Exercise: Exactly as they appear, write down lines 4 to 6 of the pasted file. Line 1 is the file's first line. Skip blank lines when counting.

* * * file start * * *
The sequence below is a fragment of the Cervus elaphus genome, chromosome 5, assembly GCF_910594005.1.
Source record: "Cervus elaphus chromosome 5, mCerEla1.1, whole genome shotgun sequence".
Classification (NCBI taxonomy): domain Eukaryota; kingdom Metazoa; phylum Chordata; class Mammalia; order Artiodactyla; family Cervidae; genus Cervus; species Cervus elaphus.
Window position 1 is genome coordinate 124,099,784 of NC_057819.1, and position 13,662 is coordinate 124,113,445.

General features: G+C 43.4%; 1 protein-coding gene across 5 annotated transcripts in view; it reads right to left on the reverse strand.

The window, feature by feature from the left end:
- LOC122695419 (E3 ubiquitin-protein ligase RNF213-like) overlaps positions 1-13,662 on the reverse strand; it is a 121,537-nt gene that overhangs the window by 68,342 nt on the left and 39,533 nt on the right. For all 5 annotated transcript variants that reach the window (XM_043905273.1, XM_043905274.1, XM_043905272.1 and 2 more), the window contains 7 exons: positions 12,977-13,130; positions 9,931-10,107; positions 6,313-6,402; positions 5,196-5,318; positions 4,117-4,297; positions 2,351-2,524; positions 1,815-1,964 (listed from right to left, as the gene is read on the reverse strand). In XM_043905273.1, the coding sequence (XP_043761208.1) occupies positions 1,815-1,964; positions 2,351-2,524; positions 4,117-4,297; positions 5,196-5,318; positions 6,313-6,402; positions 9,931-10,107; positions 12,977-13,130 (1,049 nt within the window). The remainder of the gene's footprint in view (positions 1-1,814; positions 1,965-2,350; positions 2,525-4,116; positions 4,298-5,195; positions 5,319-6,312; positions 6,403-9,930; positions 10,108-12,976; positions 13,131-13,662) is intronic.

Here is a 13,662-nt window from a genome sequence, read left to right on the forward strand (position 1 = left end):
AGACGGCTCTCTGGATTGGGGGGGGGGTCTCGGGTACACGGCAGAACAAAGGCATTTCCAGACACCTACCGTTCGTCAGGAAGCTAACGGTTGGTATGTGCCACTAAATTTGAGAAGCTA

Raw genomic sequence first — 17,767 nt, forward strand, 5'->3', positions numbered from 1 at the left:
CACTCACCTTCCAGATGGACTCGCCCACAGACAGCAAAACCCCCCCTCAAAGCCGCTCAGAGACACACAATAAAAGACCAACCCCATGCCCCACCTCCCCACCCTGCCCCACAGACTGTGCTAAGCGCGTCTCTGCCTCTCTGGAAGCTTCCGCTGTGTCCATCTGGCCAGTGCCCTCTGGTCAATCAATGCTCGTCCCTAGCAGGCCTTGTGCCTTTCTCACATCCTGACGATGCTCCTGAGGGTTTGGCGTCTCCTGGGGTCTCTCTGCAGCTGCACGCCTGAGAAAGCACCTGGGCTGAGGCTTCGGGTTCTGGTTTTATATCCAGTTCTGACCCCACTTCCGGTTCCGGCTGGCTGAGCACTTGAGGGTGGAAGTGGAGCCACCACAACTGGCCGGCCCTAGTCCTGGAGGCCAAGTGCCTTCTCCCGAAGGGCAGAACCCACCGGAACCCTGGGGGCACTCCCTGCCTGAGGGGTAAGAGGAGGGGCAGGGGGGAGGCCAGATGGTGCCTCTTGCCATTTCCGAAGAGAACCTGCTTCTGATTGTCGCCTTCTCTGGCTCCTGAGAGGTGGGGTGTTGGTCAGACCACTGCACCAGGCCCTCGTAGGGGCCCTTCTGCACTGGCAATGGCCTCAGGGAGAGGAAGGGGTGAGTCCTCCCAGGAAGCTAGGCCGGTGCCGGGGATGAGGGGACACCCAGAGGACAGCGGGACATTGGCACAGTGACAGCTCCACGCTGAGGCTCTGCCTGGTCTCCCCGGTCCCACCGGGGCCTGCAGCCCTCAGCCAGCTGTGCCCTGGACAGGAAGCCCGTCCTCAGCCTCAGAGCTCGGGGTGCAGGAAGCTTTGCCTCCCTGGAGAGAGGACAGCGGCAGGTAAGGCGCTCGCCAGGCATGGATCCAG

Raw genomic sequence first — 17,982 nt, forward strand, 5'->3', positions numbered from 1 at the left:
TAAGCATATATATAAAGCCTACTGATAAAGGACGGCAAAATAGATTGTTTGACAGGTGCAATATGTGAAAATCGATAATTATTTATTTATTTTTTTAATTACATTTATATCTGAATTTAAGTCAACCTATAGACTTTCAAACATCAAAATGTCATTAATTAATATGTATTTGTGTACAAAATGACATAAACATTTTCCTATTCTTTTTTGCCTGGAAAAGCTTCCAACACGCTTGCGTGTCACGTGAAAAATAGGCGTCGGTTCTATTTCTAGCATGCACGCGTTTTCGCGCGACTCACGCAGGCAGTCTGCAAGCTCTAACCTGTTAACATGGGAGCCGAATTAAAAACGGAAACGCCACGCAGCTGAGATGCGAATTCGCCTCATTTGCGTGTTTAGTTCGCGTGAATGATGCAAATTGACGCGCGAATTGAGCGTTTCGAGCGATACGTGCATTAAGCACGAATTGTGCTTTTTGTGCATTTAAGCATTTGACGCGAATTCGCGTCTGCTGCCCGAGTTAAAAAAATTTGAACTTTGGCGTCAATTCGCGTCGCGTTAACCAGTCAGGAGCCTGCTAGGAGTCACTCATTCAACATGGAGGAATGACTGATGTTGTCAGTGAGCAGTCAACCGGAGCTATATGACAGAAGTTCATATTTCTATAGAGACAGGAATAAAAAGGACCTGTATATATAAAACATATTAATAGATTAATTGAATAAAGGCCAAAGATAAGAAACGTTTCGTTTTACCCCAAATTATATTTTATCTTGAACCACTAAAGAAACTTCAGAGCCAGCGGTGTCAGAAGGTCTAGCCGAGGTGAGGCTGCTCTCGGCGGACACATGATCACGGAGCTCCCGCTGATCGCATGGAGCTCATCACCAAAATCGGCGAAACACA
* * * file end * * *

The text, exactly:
Window position 1 is genome coordinate 124,099,784 of NC_057819.1, and position 13,662 is coordinate 124,113,445.

General features: G+C 43.4%; 1 protein-coding gene across 5 annotated transcripts in view; it reads right to left on the reverse strand.

The window, feature by feature from the left end: